3. Providence is grace-filled. God’s providence is not harsh or unloving. Rather, it is full of grace. Most Christians are familiar with Romans 8:28. Providence leads us back to God and it reminds us that God is using all of the trials and the difficulties for good. Whether we can see the good or not (or whether it feels good), we must choose to believe that God’s providence is full of grace toward us. Sometimes we do go through difficult trials so that the idols of our hearts are revealed and purged, but God always intends it all for good. When Israel wandered in the wilderness, God intended to humble Israel and reveal the idols of their hearts (Deuteronomy 8:2). But what seemed unfair or painful at the time was actually full of grace, as it was meant to be a blessing to Israel. God determined Israel’s suffering in the wilderness, “that he might humble you and test you, to do you good in the end” (Deuteronomy 8:16). God’s discipline in providence does not always feel good, but it is always intended for good.

How Can We Endure Dark Providences?

I first became aware of the term “dark providences” when I was reading a little booklet by John Murray called, “Behind a Frowning Providence.” In this booklet, he reminds his readers that their suffering comes from the hand of God for their own good. This concept of providence was helpful to me when I was really sick for years with Lyme disease. Even though it does not feel good in the midst of it, much like the story of Job, God has a purpose to demonstrate His glory through it all. How do we endure these dark providences in our lives? If we are to endure difficult, trying providences, we must remember and meditate on the following things:

  • Remember the unchanging character of God towards you (Psalm 77:8–13).
  • Remember that God has not abandoned you (Psalm 37:28; Lamentations 3:31–33).
  • Remember that God is using this for good (Genesis 50:20; Deuteronomy 8:16; Romans 8:28).
  • Remember that you are not God and do not fully understand God’s ways (Isaiah 55:8–9; Romans 11:34).
  • Remember that God may use your suffering in unseen ways to bless others (Genesis 50:20; 2 Corinthians 1:3–4).
  • Remember that the universe does not revolve around you (Psalm 33:10–11; Psalm 135:6).
  • Remember that there are many reasons for you to be thankful, regardless of your circumstances (Psalm 106:1; Psalm 136; Psalm 138; Colossians 3:16; 1 Thessalonians 5:18).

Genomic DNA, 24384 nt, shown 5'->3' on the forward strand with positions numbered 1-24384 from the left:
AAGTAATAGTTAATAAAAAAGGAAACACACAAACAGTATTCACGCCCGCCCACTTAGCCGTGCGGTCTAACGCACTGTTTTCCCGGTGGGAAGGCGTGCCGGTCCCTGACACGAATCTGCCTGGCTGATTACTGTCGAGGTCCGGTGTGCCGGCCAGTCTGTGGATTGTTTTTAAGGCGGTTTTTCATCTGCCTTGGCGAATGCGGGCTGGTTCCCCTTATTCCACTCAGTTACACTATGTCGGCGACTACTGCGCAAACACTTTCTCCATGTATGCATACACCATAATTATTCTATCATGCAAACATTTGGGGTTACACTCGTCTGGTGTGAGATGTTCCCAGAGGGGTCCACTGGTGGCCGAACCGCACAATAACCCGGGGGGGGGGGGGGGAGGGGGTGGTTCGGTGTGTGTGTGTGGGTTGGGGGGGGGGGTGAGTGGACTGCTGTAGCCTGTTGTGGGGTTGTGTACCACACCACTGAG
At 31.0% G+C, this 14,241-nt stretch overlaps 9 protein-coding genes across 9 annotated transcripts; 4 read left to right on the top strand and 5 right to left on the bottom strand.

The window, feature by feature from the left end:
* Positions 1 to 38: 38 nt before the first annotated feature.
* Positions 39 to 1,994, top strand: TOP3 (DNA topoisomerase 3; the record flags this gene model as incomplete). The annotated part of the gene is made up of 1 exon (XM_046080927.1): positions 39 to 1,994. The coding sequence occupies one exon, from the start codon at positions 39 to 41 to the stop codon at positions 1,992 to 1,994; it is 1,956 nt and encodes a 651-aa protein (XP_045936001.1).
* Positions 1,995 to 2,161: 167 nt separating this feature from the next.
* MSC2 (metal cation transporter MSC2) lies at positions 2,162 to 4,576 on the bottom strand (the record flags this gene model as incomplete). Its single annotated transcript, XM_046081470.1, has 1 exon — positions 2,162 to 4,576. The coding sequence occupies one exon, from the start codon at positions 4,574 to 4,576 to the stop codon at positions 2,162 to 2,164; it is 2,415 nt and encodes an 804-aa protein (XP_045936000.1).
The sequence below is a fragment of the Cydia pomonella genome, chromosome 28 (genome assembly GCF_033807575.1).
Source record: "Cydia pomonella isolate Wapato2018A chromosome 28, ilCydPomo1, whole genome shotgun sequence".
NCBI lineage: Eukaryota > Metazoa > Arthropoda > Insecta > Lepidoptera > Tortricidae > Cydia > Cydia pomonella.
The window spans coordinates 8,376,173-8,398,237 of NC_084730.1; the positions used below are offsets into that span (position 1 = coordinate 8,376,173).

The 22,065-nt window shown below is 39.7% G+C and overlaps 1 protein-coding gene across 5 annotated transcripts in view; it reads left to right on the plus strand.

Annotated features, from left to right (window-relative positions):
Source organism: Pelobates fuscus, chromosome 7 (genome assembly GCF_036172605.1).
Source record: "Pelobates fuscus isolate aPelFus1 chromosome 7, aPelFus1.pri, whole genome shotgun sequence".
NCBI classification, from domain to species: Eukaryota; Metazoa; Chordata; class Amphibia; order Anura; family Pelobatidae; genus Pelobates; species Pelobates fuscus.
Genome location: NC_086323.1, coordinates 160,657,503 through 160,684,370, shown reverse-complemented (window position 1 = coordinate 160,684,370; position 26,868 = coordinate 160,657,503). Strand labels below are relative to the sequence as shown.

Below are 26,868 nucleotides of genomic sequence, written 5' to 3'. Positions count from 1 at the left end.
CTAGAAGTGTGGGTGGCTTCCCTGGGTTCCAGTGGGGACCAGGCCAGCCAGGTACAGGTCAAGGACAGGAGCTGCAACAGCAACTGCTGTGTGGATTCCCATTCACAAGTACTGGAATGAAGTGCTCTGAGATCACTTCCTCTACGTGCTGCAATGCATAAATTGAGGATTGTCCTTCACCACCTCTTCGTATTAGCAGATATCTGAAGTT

• Remember that your situation is not exclusively unique to you (1 Corinthians 10:13).
  • Remember that the remaining sin in your own heart is a bigger problem than your circumstances (Lamentations 3:39–40; Hebrews 12:5–11; James 1:2–4).
  • Remember that God may be preparing you for future usefulness and blessing (Genesis 45:7–8; 2 Corinthians 1:3–4; 2 Corinthians 4:16–18).
  • Remember that it is your responsibility to continue to fight sin and pursue God, regardless of how you feel (Ephesians 6:10–13; 1 Peter 1:5–9).
  • Remember that Christ alone perfectly sympathizes with you in everything you are going through (Hebrews 4:15).
  • Remember that Christ is coming back, and waiting for Him should motivate you to live properly (Philippians 3:20–21; 1 John 3:2–3).
  • Remember to pray, even though it may be hard to do so right now (Psalm 86:6–7; Romans 12:12; Ephesians 6:18; 1 Thessalonians 5:17).

If you are currently struggling with some trial or difficulty in your life, and you would like additional help, I would encourage you to read John Murray’s booklet “Behind a Frowning Providence.” The Crook in the Lot by the Puritan Thomas Boston has also been very encouraging to me recently. Jerry Bridges’ book Trusting God is another great book. You could even memorize Isaiah 26:3–4, study the attributes of God, and/or write a list of all the things that you are thankful to God for. These steps may help you to trust in God’s providence more.

The hymn God Moves in Mysterious Ways was written by William Cowper, who suffered with significant trials and depression all of his life. Two stanzas of that hymn have always provided fresh encouragement for me through my own trials and suffering:

Ye fearful saints fresh courage take,
The clouds ye so much dread
Are big with mercy, and shall break
In blessings on your head.
Judge not the Lord by feeble sense,
But trust Him for His grace;
Behind a frowning providence,
He hides a smiling face.